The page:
It remains unclear currently whether DBS exerts neuroprotective effects. Several studies have shown a lasting effect, of at least 4–5 years in duration, with marked improvement of motor function [Visser-Vandewalle et al. 2005; Kleiner-Fisman et al. 2003; Krack et al. 2003], but they have been unable to demonstrate any influence of DBS on progression and the natural course of the disease [Krack et al. 2003]. In a imaging study using positron emission tomography (PET), a continuous decline of dopaminergic function under effective STN-DBS was shown which was comparable with the natural progression [Hilker et al. 2005]. However, recent animal studies show a saving of dopaminergic cells after STN-DBS which might lead to a slowing of disease progression [Wallace et al. 2007; Temel et al. 2006].

Complications and side effects

In recent years, improvements of cerebral imaging techniques have greatly increased the safety of functional neurosurgery, but surgery-related complications remain a possibility. The most severe complication of DBS surgery is intracerebral hemorrhage (ICH) which is reported to occur in 0.2–5% (Table 2). The degree of hemorrhages varies from asymptomatic ICH to severe ICH resulting in significant and persistent neurological deficits or death. A large variability in the number of postoperative infections ranging from 1.8–15.2% of cases is reported [Oh et al. 2002; Limousin et al. 1999]. Infections most commonly occur in the area surrounding the pulse generator [Voges et al. 2007; Lyons et al. 2004; The DBS for PD study group, 2001] (Table 2). Treatment with systemic antibiotics and local surgical-lavation usually suffices, but in severe cases the implanted device has to be removed to prevent further spreading of the infection [Voges et al. 2007]. Other hardware complications include lead breakage or malfunction of the pulse generator [Voges et al. 2007; Lyons et al. 2004]. Table 2 summarizes the complications related to electrode implantation and hardware reported in trials including more than 100 patients.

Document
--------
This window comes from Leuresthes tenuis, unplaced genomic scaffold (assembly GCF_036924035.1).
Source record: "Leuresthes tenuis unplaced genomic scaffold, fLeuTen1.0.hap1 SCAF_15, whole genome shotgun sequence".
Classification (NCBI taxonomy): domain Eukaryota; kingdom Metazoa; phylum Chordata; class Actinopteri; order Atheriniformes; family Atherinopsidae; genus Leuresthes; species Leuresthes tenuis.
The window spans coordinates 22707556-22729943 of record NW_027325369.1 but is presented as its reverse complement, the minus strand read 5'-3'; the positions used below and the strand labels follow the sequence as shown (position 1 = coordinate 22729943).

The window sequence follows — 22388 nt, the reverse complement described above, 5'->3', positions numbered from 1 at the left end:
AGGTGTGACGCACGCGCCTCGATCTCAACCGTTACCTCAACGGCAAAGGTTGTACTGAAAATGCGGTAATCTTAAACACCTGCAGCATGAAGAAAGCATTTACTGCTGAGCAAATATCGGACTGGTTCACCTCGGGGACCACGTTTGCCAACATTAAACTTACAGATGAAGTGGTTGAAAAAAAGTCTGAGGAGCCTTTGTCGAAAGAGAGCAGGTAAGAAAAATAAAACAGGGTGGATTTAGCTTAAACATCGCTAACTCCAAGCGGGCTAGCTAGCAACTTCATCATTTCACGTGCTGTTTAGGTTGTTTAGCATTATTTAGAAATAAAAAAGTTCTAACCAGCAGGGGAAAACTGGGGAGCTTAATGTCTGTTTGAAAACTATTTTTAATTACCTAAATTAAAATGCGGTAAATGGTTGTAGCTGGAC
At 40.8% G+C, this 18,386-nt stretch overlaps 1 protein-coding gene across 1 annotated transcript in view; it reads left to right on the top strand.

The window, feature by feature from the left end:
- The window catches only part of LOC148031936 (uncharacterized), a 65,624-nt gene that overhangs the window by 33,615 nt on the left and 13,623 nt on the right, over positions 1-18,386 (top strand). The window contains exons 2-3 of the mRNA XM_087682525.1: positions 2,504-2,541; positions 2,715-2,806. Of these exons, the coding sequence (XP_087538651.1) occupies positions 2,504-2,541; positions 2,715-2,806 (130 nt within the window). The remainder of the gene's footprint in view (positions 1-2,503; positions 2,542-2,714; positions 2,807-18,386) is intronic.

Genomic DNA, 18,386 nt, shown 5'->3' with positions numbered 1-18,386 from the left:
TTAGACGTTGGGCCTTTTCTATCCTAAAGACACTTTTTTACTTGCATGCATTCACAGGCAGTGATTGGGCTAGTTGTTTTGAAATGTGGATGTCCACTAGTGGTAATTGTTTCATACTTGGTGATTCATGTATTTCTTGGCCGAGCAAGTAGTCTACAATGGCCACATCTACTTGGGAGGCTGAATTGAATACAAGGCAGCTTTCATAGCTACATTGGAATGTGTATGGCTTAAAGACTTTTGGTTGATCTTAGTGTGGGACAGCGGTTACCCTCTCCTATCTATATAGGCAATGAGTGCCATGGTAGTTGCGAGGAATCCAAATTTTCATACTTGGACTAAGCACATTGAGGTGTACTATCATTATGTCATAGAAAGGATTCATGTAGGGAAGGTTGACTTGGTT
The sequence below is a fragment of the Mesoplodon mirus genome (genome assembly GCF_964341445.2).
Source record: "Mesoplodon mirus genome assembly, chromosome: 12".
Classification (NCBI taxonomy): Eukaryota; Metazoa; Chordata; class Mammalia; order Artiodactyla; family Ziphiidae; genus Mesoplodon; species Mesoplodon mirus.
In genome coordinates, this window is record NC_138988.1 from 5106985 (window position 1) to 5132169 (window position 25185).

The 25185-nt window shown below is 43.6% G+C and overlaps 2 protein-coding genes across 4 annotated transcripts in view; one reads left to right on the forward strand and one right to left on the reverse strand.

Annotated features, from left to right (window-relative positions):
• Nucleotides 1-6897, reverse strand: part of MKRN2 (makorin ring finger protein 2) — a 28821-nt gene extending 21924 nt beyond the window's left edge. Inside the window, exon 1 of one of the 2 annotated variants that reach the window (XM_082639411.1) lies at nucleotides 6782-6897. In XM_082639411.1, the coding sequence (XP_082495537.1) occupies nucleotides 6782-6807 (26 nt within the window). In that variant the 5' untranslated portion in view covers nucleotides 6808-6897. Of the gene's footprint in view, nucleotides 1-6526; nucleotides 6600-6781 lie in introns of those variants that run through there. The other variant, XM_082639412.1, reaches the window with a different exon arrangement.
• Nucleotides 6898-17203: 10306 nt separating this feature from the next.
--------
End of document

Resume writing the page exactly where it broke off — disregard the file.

Table 2.
Complication after STN-/GPi-DBS related to surgery and hardware.

Decrease of cognitive function was initially assumed to occur especially in older patients or those with preoperative cognitive deficits [Alegret et al. 2001; Dujardin et al. 2001; Trepanier et al. 2000]. Recently, it was shown that, while there is a selective decrease in frontal cognitive functions, in particular executive functions, DBS of the STN does not reduce overall cognition [Witt et al. 2008; Smeding et al. 2006]. Moreover, modulation of cognitive circuits using STN-DBS has been shown to be frequency dependent: high-frequency DBS leads to a reduction of verbal fluency, while low-frequency DBS at 10 Hz results in an improvement of verbal fluency [Parsons et al. 2006; Wojtecki et al. 2006].